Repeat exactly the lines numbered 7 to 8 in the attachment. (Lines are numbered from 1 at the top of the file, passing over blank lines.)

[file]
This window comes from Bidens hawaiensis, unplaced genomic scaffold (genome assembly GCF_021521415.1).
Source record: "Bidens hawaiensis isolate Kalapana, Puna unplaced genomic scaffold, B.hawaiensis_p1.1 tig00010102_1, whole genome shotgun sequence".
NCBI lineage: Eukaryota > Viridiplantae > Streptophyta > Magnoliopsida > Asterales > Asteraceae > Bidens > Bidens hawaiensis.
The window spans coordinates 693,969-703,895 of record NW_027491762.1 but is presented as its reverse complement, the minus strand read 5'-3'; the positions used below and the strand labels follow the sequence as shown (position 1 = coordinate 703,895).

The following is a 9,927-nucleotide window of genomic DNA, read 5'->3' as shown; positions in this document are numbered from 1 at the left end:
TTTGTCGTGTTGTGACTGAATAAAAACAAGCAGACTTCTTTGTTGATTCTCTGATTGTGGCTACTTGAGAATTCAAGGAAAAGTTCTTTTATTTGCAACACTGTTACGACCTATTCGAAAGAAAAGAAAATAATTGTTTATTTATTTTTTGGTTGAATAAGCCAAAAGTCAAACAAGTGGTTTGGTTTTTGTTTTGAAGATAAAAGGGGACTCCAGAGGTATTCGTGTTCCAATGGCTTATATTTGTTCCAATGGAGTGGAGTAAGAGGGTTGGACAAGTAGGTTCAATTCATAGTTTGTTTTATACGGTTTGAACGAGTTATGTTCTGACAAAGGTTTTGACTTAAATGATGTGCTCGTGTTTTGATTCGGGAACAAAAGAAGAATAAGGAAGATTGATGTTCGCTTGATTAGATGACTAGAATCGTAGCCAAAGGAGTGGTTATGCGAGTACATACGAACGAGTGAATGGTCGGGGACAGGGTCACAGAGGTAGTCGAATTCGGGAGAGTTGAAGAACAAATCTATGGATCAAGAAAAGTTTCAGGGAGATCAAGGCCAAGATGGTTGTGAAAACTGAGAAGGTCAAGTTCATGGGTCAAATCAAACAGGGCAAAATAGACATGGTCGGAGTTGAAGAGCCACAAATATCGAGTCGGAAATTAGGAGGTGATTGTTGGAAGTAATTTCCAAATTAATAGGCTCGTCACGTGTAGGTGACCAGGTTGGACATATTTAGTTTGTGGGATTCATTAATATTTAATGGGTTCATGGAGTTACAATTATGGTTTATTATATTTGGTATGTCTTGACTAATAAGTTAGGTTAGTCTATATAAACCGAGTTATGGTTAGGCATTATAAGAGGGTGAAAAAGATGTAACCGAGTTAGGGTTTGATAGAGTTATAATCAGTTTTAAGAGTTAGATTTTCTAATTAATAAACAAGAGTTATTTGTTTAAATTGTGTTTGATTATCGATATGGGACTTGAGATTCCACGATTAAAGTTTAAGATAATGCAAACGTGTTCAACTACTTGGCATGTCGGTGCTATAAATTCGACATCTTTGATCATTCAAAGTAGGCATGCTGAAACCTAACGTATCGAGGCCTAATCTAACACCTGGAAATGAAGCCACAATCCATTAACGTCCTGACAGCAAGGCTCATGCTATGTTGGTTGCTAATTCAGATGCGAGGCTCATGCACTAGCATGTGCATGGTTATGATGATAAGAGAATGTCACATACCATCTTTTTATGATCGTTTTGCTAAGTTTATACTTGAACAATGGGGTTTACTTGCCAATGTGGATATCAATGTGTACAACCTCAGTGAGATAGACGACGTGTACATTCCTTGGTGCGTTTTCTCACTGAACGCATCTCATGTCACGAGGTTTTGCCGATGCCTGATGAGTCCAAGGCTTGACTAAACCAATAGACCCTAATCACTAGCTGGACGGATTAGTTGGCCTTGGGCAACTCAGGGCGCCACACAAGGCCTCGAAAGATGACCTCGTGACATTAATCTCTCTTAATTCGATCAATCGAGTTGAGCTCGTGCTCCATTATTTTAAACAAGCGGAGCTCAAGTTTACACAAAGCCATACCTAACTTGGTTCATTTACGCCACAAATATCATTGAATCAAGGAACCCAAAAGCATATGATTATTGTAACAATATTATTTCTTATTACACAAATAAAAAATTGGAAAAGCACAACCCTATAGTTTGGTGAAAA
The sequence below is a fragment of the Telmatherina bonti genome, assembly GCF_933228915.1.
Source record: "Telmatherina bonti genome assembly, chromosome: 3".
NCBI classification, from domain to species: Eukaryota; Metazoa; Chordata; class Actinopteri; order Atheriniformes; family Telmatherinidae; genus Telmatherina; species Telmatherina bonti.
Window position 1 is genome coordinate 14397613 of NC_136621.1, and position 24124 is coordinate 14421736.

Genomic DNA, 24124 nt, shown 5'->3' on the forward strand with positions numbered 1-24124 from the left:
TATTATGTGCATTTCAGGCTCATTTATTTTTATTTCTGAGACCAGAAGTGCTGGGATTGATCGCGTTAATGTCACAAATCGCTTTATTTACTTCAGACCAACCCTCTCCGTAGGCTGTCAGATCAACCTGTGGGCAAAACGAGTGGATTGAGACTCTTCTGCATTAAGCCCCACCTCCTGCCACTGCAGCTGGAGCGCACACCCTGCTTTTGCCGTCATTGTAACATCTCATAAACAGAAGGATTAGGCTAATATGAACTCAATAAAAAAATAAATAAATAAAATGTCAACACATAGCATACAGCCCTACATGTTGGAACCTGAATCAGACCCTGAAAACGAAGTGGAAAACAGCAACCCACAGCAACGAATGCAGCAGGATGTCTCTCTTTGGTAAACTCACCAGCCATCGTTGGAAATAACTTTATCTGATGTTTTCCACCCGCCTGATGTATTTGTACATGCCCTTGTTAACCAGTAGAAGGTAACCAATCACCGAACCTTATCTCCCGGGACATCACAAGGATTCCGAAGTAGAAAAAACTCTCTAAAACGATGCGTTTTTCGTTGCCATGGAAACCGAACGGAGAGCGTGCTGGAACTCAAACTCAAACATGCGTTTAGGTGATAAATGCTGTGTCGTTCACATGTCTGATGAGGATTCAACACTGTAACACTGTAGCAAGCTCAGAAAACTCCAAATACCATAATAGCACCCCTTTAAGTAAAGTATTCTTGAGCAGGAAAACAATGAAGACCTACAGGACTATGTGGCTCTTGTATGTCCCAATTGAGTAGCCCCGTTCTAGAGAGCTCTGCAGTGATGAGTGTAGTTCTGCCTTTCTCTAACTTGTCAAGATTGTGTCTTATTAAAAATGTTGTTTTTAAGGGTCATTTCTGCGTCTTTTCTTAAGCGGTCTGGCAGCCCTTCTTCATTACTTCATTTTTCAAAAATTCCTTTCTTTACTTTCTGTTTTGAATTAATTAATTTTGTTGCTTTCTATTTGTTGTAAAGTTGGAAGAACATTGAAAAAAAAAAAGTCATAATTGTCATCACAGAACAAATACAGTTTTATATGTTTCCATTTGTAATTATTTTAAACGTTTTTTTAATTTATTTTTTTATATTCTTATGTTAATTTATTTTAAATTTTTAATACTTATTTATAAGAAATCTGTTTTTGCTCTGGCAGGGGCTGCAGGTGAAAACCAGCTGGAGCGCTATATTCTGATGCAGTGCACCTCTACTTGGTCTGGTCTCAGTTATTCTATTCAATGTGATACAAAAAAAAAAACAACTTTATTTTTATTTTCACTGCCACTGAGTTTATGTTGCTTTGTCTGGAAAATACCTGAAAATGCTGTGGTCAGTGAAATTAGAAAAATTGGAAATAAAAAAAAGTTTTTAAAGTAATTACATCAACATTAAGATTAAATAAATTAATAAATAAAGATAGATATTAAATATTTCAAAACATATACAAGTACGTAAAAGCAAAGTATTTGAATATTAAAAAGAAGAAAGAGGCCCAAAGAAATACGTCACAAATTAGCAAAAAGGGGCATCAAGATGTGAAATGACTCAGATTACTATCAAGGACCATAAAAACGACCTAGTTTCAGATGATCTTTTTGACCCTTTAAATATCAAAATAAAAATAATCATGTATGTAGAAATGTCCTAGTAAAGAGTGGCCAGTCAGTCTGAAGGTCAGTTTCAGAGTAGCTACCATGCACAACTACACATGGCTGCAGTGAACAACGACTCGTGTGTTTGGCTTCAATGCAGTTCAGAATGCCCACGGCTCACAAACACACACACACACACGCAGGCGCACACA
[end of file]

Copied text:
The sequence below is a fragment of the Telmatherina bonti genome, assembly GCF_933228915.1.
Source record: "Telmatherina bonti genome assembly, chromosome: 3".